25% of NI Ambulance Service unavailable to work
A quarter of the Northern Ireland Ambulance Service are off work sparking longer waiting times even for the most ill patients.
Some 221 workers are off due to Covid-19, with another 155 of the 1,496 workforce off for non-Covid reasons.
NIAS chief executive Michael Bloomfield said while the sickest patients are prioritised, as waiting times get longer, there have been instances where they have had to advise callers to, where possible, make their own way to hospital.
Thousands of workers across the health service in Northern Ireland are absent from work due to Covid-19.
The figures come as the Omicron variant sparks the highest case numbers since the start of the pandemic in March 2020.
Chief scientific adviser Professor Ian Young has estimated the peak of the wave is yet to come, expected between early to mid January.
Data provided by the health trusts and NIAS to the PA news agency on Wednesday indicated that over 4,000 workers were absent due to the virus.
In the Belfast Health Trust, some 1,220 staff were recorded on Tuesday as absent due to Covid-19.
Another 1,735 of the 21,379 workforce were absent due to non-Covid reasons bringing the proportion absent to 14%.
On Wednesday, there were 1,069 staff absent due to Covid-19 in the Southern Health Trust, as well as 331 of the 12,575 workforce for non-Covid reasons bringing the proportion absent to 11%.
On the same day there were 802 staff at the South Eastern Trust absent due to Covid-19, and 526 of the 11,353 workforce absent for non-Covid reasons bringing the proportion absent to 12%.
In the Northern Health Trust there were 489 absences due to Covid-19 on Wednesday.
Another 784 of the 12,170 workforce were absent for non-Covid reasons bringing the proportion absent to 10%.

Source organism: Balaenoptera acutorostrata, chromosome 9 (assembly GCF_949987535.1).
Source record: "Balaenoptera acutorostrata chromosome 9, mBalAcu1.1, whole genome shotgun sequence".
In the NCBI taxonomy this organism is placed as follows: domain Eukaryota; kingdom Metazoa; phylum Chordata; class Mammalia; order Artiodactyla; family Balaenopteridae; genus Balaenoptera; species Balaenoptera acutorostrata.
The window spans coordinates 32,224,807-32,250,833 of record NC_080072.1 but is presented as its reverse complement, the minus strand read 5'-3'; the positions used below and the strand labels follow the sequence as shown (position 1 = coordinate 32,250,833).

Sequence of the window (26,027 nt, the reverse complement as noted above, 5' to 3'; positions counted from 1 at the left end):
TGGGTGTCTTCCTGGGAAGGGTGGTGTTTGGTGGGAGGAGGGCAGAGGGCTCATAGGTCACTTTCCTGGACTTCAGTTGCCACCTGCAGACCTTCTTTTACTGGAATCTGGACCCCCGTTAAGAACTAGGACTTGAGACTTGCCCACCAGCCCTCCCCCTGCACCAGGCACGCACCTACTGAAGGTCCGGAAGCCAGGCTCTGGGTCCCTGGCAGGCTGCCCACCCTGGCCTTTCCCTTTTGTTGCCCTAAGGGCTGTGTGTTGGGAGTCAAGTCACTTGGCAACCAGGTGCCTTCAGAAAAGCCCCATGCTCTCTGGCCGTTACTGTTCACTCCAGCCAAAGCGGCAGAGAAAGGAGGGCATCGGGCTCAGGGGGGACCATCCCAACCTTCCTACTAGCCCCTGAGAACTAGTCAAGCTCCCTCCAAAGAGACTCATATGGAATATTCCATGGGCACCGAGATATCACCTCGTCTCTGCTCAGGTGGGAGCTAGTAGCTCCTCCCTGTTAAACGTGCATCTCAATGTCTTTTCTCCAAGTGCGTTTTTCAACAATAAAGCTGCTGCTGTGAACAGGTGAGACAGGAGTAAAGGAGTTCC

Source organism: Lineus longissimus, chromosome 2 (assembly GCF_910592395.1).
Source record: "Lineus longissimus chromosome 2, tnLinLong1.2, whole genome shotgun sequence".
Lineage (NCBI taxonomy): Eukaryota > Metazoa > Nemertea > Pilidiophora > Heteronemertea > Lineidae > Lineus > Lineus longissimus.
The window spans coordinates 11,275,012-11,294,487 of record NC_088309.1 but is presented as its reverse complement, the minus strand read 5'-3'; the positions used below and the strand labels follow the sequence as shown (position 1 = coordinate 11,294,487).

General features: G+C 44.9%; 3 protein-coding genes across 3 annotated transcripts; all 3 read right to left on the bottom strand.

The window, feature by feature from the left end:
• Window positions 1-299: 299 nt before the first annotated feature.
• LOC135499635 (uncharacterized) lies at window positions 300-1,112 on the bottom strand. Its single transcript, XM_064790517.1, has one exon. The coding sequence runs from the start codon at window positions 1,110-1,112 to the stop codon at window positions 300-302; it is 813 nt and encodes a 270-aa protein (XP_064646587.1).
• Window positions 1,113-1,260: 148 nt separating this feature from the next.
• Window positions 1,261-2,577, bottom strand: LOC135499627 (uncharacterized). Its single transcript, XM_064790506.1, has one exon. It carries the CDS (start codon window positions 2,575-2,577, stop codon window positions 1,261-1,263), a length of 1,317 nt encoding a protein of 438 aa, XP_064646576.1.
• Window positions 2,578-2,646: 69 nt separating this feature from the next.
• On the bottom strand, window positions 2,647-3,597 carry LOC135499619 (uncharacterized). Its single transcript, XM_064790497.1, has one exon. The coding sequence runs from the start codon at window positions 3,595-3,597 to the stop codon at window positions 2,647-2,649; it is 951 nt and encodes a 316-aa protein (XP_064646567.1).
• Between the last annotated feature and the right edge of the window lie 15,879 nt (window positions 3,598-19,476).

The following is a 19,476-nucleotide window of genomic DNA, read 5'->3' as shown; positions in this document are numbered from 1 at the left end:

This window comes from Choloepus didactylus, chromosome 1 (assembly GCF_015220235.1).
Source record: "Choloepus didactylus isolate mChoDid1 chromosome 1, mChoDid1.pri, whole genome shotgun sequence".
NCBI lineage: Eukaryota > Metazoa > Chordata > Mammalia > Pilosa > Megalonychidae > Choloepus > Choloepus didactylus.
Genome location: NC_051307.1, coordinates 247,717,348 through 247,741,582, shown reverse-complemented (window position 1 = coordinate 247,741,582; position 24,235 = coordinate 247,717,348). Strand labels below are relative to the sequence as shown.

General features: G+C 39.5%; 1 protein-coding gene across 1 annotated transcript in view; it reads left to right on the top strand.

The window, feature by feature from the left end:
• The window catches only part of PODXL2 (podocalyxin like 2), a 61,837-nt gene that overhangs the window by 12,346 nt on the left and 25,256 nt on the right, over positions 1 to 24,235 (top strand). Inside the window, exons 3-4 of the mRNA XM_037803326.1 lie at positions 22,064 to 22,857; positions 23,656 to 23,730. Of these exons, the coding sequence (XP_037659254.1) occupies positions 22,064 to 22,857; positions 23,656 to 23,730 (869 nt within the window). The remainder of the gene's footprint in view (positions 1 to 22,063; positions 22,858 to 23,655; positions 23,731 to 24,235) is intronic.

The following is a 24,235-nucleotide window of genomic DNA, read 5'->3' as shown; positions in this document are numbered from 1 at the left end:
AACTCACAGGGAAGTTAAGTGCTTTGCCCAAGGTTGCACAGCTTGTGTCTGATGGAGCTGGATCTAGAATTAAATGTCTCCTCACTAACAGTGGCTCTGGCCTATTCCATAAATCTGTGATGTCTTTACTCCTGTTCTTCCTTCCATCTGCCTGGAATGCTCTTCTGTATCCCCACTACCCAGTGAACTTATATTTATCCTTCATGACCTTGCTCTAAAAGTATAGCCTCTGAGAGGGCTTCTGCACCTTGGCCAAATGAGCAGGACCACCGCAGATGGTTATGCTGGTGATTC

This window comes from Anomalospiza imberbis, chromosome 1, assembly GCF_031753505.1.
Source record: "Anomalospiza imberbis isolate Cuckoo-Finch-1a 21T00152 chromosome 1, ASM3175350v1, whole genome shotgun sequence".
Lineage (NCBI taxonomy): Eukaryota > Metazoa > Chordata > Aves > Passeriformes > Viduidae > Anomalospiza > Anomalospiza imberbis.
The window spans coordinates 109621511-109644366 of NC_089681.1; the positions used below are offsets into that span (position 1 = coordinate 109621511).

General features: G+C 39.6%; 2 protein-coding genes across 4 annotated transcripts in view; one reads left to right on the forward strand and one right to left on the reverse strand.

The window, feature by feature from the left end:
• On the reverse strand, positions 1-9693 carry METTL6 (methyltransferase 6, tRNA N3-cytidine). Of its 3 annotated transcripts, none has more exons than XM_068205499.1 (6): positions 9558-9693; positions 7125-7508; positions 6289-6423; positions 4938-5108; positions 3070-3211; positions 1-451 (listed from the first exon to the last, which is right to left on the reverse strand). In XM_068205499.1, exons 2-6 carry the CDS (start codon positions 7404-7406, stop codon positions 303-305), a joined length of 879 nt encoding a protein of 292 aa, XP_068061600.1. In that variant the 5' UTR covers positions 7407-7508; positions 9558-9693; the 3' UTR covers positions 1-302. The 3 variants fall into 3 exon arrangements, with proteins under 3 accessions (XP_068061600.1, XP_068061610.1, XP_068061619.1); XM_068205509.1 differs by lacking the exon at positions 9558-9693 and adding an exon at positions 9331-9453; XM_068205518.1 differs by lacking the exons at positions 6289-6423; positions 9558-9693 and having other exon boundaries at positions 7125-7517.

In the Western Health Trust there were 874 absences due to Covid-19.
Another 1,218 of the 11,477 workforce were absent for non-Covid reasons bringing the proportion absent to 18%.
Mr Bloomfield said absences are expected to rise higher still as the peak of the Omicron wave is reached.
“Services right across the health and social care system are already under significant pressure and unfortunately that is likely to worsen in the coming weeks if the number of staff unavailable for work increases as it is expected to do as we reach the peak of this current surge,” he said.
“From an ambulance service point of view that means as always we continue to try to focus the resources we do have available on the sickest patients but we are now seeing the response times even for those most clinically urgent calls are now taking much longer and indeed there are some patients who whenever they phone in we have to tell them that it is highly unlikely we will get them in an ambulance any time soon and if they are able to make their own way to hospital with a family member, that they should do that.”
He said across the health service he is aware of particular challenges in domiciliary care, mental health services, and emergency departments which he described as “extremely busy”.
“As staff are at the heart of providing every single element of health and social care services, as we see more staff affected by this, regrettably it is and will impact on every part of hospital and community services,” he said.
Mr Bloomfield said many of NIAS continency plans are being used on a daily basis, such as redeploying staff into frontline services, reduction in training and other actions including assistance from other emergency services.
He said the situation is “extremely difficult for staff”.
“It no longer feels adequate to simply say staff are exhausted, people have been saying that for a long time, but it is the case, they are asked time and time again that there is a new surge, each time it feels more difficult,” he said.
“Currently with the high number of staff affected by this, that places an even larger responsibility on those staff who are at work to work additional shifts etc.
“They’re tired, they are upset that they’re not able to provide the level of care that they want to for patients and they know that patients need, and they are finding it very very difficult and while I know I can rely on them to continue to step up and do the best they can, I don’t know how much longer we can continue to expect them to do that.”
The best videos delivered daily
Watch the stories that matter, right from your inbox